Winehouse autopsy proves inconclusive

AN autopsy on singer Amy Winehouse yesterday failed to determine what killed the 27-year-old star, leaving fans and family with a weeks-long wait for the toxicology test results.

Winehouse’s parents visited mourners outside her north London home to thank them for their support, ahead of a private funeral that is due to take place today. The family said “family and close friends” would attend.

The announcement by her grieving family came after police said they would need to wait up to four weeks for test results to establish a cause of death for the 27-year-old.

The singer, who had struggled with drug and alcohol abuse for years, was found dead at home on Saturday by a member of her security team, who called an ambulance. It arrived too late to save her.

The Metropolitan Police said yesterday that a forensic post mortem “did not establish a formal cause of death and we await the results of further toxicology tests.” Those are expected to take two to four weeks.

An inquest into the singer’s death was opened and adjourned at London’s St Pancras Coroner’s Court. During the two-minute hearing, an official read out the name, birth date and address of Winehouse, described as “a divorced lady living at Camden Square NW1.”

“She was a singer songwriter at the time of her death and was identified by her family here at St Pancras this morning,” said coroner’s officer Sharon Duff, adding the scene “was investigated by police and determined non-suspicious.”

In Britain, inquests are held to establish the facts whenever someone dies violently or in unexplained circumstances. Assistant Deputy Coroner Suzanne Greenaway said Winehouse’s inquest would resume on October 26.

The singer’s father, mother and brother visited her home yesterday, stopping to inspect the mounds of bouquets, candles and handwritten notes across the road from the Victorian house.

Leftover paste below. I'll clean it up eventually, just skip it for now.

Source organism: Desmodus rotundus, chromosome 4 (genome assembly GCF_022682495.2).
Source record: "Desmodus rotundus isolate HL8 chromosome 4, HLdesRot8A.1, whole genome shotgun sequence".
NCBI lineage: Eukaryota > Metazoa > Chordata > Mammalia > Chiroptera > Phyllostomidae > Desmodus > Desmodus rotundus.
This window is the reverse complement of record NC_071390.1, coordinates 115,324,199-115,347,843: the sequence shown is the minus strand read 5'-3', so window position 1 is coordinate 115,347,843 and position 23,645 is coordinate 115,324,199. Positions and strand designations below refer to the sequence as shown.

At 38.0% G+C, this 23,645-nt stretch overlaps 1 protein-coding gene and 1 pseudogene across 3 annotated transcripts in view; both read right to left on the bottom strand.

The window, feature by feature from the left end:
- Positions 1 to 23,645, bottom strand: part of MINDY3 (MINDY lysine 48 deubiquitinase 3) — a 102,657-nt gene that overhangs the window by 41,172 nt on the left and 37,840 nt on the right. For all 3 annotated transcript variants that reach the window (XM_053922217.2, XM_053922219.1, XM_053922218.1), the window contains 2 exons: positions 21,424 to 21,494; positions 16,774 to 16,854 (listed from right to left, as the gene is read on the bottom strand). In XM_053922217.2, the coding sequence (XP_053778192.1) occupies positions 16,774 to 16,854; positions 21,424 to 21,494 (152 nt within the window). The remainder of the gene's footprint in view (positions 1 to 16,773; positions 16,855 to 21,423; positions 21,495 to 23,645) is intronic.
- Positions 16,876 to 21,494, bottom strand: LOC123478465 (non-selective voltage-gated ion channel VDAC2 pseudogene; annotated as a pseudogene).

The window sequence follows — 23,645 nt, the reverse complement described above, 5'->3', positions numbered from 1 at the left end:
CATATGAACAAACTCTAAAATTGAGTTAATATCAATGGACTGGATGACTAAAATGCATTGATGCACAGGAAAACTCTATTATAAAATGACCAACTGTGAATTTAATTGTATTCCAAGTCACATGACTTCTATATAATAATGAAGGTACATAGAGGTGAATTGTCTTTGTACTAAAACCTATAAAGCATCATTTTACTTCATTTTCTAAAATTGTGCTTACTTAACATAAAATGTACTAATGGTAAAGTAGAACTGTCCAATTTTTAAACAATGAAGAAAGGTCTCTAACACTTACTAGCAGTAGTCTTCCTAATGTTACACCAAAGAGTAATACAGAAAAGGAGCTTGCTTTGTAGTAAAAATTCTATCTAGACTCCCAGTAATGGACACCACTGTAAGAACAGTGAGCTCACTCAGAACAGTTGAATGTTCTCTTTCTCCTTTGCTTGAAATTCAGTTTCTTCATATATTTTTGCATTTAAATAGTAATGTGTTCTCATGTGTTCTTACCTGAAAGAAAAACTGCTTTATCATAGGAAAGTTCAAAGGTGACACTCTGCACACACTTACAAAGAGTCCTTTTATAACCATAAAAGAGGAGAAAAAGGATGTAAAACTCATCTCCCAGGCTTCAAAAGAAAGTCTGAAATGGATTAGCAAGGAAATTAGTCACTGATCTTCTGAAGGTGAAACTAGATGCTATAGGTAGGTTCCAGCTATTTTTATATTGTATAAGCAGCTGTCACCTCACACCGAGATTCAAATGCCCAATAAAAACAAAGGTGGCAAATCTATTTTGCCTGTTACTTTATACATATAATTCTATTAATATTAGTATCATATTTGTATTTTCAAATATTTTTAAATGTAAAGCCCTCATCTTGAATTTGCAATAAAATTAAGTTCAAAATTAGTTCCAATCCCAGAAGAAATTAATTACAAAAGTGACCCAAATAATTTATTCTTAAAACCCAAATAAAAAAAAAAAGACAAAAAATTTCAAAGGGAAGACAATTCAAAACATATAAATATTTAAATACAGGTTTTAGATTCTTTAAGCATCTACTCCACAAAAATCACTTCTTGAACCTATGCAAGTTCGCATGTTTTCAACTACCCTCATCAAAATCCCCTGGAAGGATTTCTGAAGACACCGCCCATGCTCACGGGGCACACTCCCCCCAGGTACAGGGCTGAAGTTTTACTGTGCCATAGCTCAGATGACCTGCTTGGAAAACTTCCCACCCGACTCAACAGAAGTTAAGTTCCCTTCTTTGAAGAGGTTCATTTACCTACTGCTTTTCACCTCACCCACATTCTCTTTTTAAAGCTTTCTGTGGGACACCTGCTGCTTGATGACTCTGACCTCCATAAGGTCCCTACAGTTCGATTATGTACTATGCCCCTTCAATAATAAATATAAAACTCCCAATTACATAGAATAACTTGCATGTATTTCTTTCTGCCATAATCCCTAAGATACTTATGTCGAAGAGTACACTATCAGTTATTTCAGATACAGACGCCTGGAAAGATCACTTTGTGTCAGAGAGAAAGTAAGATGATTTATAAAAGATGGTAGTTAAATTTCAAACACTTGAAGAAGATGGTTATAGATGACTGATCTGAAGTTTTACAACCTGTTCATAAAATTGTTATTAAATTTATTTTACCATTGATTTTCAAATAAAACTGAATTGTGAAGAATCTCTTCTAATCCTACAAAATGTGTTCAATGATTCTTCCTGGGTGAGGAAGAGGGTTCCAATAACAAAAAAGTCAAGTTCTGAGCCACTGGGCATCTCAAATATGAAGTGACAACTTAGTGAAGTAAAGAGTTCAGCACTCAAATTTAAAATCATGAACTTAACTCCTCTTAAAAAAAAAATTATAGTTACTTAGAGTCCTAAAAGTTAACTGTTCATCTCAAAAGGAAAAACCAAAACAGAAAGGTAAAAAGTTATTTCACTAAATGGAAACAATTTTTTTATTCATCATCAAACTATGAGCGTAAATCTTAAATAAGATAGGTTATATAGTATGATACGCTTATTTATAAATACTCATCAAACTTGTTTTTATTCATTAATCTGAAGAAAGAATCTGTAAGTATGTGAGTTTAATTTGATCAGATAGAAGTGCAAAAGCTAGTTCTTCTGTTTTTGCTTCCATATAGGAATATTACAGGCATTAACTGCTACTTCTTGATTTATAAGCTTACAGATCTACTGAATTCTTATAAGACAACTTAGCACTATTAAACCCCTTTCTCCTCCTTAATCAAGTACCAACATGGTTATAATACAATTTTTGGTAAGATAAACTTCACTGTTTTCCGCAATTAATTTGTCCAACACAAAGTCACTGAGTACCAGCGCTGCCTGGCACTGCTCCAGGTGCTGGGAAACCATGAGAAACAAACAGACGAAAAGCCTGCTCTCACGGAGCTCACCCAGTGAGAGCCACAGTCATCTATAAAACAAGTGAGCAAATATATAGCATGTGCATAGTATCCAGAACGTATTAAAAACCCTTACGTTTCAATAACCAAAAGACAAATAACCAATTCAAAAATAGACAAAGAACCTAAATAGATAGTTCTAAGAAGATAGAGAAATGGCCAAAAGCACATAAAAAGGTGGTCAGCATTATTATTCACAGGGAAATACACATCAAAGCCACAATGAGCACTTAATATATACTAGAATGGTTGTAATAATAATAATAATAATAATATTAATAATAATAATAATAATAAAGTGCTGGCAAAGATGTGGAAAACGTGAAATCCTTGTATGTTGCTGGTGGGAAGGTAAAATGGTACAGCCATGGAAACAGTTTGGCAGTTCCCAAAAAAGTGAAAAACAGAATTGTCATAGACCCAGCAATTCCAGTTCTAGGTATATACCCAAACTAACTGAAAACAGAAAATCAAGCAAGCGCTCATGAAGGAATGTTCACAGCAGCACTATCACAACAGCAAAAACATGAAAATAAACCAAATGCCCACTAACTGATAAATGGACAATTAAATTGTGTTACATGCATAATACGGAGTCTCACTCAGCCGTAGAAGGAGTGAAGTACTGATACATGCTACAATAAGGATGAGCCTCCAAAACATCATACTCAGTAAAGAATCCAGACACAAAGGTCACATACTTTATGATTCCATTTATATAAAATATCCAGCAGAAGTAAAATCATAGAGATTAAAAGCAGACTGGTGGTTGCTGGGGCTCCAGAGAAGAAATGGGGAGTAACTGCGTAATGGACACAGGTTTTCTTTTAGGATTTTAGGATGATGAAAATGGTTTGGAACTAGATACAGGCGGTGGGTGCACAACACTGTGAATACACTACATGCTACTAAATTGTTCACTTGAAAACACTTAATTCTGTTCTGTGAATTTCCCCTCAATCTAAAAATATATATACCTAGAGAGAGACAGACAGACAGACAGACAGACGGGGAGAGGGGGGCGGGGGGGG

Her father, Mitch Winehouse, thanked mourners for their tributes.

“I can’t tell you what this means to us. It really is making this a lot easier for us,” he said. “We’re devastated and I’m speechless but thanks for coming.”

The singer’s mother, Janis, was in tears as she examined the flowers, candles, vodka bottles, flags, drawings and handwritten cards left by neighbours, fans and well-wishers. Many of the offerings expressed the same sentiment: “What a waste.”

“I’ll remember her as a troubled soul,” said fan Ethna Rouse, who brought her 4-year-old son to leave a bouquet. “Like many artists in the world — they are tortured souls, and that’s where the talent comes from.”

The singer had battled her demons publicly, often making headlines for erratic behaviour, destructive relationships and abortive performances. But she was remembered fondly by her neighbours in Camden, the creative but gritty neighbourhood where she lived on and off for years.

“She was too young to die and too talented, and too beautiful,” said Peggy Conlon, landlady of the Dublin Castle pub. “She’s missed by everyone, not one person had a bad word to say about that kid.”

Her last public appearance came three days before her death, when she briefly joined her goddaughter, singer Dionne Bromfield, on stage at The Roundhouse in Camden.

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